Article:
Over the course of the past 300 years, how does leadership compare from ‘East’ to ‘West’ in terms of both economic and military power on a global scale? What sort of processes did the West witness to transform into the capitalist center that has led Western Europe to ascend to a position of global dominance at the expense of the East? And why has capitalism successfully predominated over and displaced other modes of production in the West? Shortly, how did the ‘West’ come to ‘rule’ under the wings of capitalism?” As can be understood from its title, these are the main questions that Alexander Anievas and Kereme Nişançıoğlu strive to answer in their book.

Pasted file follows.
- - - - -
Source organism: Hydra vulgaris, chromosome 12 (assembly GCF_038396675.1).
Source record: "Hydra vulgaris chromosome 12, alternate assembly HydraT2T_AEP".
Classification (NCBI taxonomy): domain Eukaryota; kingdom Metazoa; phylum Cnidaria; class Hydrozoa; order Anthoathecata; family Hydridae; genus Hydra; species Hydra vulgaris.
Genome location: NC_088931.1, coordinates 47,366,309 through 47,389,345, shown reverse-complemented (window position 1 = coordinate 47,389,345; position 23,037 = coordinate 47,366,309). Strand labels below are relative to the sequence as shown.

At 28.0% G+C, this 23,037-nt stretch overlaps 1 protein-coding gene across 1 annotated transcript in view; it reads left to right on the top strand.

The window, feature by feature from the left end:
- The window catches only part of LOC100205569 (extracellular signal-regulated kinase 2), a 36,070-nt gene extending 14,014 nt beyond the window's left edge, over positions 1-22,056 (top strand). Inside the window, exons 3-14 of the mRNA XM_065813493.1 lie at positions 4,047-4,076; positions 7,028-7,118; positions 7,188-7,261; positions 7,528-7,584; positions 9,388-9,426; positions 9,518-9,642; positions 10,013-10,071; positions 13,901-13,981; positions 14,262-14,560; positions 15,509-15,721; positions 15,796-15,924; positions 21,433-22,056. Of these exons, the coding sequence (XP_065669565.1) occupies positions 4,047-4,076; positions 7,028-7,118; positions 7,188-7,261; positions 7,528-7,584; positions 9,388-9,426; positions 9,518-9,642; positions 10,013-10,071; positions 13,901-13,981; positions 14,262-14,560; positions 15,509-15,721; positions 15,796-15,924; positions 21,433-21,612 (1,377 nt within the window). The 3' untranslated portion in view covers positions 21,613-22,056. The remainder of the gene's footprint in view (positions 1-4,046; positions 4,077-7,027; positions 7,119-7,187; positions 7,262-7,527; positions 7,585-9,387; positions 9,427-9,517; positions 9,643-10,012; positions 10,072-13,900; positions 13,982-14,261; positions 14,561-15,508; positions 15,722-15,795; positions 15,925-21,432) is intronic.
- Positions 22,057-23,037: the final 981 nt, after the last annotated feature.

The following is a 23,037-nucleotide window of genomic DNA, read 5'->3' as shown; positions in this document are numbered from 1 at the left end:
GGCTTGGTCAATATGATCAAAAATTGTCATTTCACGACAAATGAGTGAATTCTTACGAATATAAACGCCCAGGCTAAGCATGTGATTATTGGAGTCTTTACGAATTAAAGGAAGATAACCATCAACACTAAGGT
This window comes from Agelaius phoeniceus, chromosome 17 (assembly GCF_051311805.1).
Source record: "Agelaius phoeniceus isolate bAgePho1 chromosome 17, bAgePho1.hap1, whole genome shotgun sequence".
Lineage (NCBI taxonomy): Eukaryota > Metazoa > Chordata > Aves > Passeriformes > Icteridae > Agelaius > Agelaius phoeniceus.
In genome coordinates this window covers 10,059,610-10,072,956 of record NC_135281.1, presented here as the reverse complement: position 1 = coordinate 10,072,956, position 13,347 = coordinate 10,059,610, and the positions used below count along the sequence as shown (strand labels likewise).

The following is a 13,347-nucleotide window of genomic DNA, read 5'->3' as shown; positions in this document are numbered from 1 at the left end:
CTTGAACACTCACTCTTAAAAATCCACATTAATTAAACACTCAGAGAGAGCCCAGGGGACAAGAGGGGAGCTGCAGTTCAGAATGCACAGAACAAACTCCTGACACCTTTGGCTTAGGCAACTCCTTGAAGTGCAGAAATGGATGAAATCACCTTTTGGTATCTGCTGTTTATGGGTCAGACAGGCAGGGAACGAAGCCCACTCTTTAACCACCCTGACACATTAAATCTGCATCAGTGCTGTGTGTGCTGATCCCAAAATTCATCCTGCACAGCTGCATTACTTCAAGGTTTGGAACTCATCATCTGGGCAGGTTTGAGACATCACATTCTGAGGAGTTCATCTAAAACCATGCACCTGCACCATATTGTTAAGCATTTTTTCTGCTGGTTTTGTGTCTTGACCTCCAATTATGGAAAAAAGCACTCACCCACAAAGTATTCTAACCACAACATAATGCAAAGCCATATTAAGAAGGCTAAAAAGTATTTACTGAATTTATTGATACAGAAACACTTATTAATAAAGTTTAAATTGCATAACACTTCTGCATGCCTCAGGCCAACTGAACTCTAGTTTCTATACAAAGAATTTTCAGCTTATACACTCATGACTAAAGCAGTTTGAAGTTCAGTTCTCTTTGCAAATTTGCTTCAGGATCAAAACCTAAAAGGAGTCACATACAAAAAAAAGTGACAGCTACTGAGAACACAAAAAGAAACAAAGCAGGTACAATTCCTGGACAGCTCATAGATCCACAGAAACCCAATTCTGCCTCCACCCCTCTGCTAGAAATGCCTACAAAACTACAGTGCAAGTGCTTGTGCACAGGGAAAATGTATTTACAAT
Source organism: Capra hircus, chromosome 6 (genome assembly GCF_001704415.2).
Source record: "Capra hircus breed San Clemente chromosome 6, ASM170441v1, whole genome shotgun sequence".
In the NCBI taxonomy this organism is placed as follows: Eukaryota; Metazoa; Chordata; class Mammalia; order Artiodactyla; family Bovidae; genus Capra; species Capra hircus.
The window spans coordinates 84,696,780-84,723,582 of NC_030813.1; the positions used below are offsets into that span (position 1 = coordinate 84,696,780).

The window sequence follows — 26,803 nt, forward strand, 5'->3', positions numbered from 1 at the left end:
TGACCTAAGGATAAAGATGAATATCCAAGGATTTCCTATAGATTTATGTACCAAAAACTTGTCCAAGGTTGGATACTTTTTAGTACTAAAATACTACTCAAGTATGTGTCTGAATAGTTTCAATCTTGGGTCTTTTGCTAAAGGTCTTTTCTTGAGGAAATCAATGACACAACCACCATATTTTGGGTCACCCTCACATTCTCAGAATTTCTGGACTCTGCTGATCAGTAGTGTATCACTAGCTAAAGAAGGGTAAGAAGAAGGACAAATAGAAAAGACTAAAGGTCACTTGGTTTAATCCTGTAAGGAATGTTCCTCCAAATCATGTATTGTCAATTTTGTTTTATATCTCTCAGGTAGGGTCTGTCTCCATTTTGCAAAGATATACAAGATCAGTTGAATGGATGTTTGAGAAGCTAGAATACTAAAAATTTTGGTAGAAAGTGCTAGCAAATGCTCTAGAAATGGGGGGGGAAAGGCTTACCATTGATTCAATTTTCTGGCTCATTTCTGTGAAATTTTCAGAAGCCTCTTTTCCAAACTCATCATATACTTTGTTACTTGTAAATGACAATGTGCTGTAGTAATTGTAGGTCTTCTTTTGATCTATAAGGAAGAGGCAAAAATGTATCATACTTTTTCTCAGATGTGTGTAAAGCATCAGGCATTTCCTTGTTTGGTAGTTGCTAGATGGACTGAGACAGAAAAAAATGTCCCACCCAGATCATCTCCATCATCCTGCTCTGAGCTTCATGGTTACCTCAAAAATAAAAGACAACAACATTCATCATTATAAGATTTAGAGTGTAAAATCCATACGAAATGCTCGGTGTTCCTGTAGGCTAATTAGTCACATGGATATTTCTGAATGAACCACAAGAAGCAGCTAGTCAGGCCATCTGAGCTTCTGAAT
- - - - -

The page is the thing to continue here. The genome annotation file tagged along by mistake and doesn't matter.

The authors undertake this project, despite the fact that they accept that these questions have been asked by many earlier scholars, and that there are many other studies, academic and otherwise, that have tried to explore this subject. However, they argue that earlier writers, whether intentionally or unintentionally, could not prevent themselves from falling into the trap of Eurocentrism which understands the emergence of capitalism as a ‘sui generis’ development unique to Europe. In other words, in the Eurocentric views, European development and modernity under the capitalist system is conceptualized as endogenous to the West and self-propelling. In accepting this as given, these studies set up an epistemological distinction between West and East that overlooks the multiple and interactive character of social development, including capitalism. The Eurocentric point of view has also misled some writers to see the European experience of modernity as a universal stage of development through which all societies must pass. In short, such studies conceptualize the East as an object in the making of capital